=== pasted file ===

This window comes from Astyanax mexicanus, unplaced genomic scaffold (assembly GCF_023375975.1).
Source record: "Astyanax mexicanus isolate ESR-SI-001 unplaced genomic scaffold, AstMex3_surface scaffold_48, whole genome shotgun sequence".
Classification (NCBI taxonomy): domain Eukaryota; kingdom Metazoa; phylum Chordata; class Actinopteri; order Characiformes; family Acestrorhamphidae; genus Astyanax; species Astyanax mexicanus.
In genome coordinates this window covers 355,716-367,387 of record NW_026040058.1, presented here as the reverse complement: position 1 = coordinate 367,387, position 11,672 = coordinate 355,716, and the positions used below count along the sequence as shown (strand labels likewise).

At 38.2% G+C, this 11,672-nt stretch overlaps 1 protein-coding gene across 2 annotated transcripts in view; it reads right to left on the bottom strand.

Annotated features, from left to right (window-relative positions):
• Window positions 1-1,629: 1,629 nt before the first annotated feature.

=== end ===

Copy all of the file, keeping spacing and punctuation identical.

This window comes from Astyanax mexicanus, unplaced genomic scaffold (assembly GCF_023375975.1).
Source record: "Astyanax mexicanus isolate ESR-SI-001 unplaced genomic scaffold, AstMex3_surface scaffold_48, whole genome shotgun sequence".
Classification (NCBI taxonomy): domain Eukaryota; kingdom Metazoa; phylum Chordata; class Actinopteri; order Characiformes; family Acestrorhamphidae; genus Astyanax; species Astyanax mexicanus.
In genome coordinates this window covers 355,716-367,387 of record NW_026040058.1, presented here as the reverse complement: position 1 = coordinate 367,387, position 11,672 = coordinate 355,716, and the positions used below count along the sequence as shown (strand labels likewise).

At 38.2% G+C, this 11,672-nt stretch overlaps 1 protein-coding gene across 2 annotated transcripts in view; it reads right to left on the bottom strand.

Annotated features, from left to right (window-relative positions):
• Window positions 1-1,629: 1,629 nt before the first annotated feature.